Stop the largest tar sands project in history

Mining giant Teck Resources Ltd. is trying to get what would be the largest open tar sands project in history approved by the federal government- we need them to show real climate leadership by saying no.

Here's why Canada should stand up to the oil and gas industry, and reject the mine:

  • The 29,000 hectare mine would sit only 17km away from an Indigenous settlement and will damage the land, resources and culture of the surrounding communities.
  • The mine would generate the same amount of emissions as a million passenger cars every year during its 41 year life span- making it nearly impossible to achieve Canada's climate targets.
  • The environmental assessment found that the project would devastate wetlands, old-growth forests, and at-risk species that depend on these ecosystems - like the last free-roaming herd of Wood Bison, the Whooping Crane, and over a million migratory birds.

Tell the federal government to choose the climate, environment, and Indigenous rights over another hugely destructive tar sands project.
SUBJECT: Reject Teck: Canada shouldn't be digging a massive new tar sands mine

Dear Minister Wilkinson,

I am writing to urge you to reject Teck Resources' proposed Frontier Oilsands Mine. If built, the project would be the largest tar sands surface mine ever.

We are in a climate emergency. This past election, two-thirds of Canadians voted for parties that were committed to increased action on the climate crisis. New research found that emissions from existing oil and gas fields would take us over our 1.5 degree target, even before adding new fossil fuel projects. If this government is committed to building a forward-looking country, this mine cannot go forward.



  • The greenhouse gas (GHG) emissions from Frontier Mine are fundamentally inconsistent with the steps Canada will need to take to meet its climate targets, including your government's new commitment to net-zero emissions by 2050. If constructed, the Frontier mine would lock in 6 megatonnes of carbon dioxide equivalent per year until 2067. That's equivalent to the emissions from all of British Columbia's private vehicles.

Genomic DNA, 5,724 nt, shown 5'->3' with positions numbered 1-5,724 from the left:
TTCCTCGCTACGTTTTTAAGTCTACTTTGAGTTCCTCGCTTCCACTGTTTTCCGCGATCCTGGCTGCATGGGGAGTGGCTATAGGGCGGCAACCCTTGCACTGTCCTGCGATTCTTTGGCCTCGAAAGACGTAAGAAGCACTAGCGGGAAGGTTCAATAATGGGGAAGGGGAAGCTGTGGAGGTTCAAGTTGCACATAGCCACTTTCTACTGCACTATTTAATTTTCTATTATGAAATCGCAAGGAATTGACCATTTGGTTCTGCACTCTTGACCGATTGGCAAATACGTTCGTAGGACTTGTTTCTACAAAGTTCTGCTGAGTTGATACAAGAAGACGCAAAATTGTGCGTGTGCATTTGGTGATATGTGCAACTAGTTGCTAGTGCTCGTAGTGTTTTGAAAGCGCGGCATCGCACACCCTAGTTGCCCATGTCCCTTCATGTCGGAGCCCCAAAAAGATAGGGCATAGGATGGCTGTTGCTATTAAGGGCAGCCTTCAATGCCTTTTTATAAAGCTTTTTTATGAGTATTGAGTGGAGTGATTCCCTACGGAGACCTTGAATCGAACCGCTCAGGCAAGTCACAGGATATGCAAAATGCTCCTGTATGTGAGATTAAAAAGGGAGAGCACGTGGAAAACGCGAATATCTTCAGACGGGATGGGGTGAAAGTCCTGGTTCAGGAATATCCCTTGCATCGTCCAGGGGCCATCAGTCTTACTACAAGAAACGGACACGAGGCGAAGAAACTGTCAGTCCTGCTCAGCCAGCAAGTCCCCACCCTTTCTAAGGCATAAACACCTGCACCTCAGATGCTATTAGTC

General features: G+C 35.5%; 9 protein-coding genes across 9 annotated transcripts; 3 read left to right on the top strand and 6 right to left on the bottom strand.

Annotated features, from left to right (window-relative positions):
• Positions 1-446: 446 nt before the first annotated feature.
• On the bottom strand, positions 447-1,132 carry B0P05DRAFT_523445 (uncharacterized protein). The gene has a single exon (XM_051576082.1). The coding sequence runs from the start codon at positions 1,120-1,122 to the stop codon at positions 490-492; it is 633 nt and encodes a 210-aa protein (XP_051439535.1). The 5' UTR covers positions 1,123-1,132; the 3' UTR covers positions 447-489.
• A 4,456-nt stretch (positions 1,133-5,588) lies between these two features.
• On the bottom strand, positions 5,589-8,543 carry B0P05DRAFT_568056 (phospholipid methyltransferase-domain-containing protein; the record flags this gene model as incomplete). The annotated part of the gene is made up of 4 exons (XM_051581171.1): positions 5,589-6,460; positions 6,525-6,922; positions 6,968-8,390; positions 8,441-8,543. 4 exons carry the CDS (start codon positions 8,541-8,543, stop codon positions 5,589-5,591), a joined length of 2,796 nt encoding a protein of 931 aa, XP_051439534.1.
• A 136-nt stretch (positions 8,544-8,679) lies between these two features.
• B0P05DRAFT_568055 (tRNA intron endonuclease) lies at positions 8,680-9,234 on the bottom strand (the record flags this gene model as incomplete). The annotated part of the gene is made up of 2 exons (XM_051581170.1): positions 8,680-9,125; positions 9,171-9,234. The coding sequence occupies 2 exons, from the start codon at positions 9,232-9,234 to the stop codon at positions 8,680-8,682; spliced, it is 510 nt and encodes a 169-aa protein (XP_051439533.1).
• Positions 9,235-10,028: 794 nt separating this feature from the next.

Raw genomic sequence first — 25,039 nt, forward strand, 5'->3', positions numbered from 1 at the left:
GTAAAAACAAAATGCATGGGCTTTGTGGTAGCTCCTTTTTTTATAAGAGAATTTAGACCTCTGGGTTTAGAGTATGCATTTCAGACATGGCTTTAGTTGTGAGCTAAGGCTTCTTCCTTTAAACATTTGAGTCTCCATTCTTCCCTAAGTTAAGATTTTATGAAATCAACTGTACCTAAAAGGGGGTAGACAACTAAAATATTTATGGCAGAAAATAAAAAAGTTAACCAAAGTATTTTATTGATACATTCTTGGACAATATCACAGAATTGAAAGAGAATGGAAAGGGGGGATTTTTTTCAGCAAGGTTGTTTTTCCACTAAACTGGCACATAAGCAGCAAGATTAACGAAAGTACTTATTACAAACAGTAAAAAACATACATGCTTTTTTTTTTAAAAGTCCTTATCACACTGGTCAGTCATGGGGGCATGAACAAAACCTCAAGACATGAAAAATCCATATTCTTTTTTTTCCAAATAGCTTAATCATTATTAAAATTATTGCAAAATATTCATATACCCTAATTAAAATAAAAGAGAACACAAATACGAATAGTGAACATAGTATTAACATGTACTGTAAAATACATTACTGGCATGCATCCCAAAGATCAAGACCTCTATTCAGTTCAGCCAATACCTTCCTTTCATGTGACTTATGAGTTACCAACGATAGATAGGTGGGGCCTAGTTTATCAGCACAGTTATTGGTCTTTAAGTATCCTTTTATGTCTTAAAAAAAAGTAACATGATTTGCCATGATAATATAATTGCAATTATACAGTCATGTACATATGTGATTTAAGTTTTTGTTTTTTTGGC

• Frontier Mine infringes on treaty rights and the inherent rights of First Nations. The Joint Review Panel (JRP) that did the initial assessment found that the mine would likely result in significant adverse effects on the asserted rights, use of land and resources, and culture of local Indigenous groups. The proposed conditions do not address community concerns that were raised at public hearings and do not effectively mitigate known adverse environmental impacts. Communities downstream of the project are already experiencing degraded ability to use their traditional lands and territories as a result of tar sands extraction over the last 60 years.

  • The project will cause significant adverse and irreversible ecological impacts. The proposed mine is close to Wood Buffalo National Park, which is already being harmed due to tar sands development further upstream on the Athabasca River. The mine would further damage already stressed old-growth boreal forest and wetland habitat for endangered species, including the last remaining free roaming buffalo herd and the critically endangered Whooping Crane.

  • The Frontier Mine is economically risky, and would likely leave taxpayers on the hook for reclamation costs. There is ample evidence that oil prices are unlikely to be sustained at a high enough price to cover break even costs for a project this massive throughout its lifecycle - let alone profitable enough to deliver $3 billion needed for land reclamation.

  • Teck has a poor track record when it comes to the environmental impacts of its projects. Systemic pollution problems at Teck's facilities in British Columbia do not inspire confidence in this company's capacity to manage the significant environmental risks posed by a massive tar sands mining operation.



Spending $20 billion on a project that will deepen the biodiversity, climate and cultural crises arising from the old fossil fuel economy will continue to keep desperately needed financial resources and human ingenuity away from the new systems that will solve these crises.

In the midst of a climate emergency, approving this mine is unacceptable. I'm counting on you to be brave and choose the climate, environment, and Indigenous rights over the special interests of oil and gas industry executives.

Sincerely,


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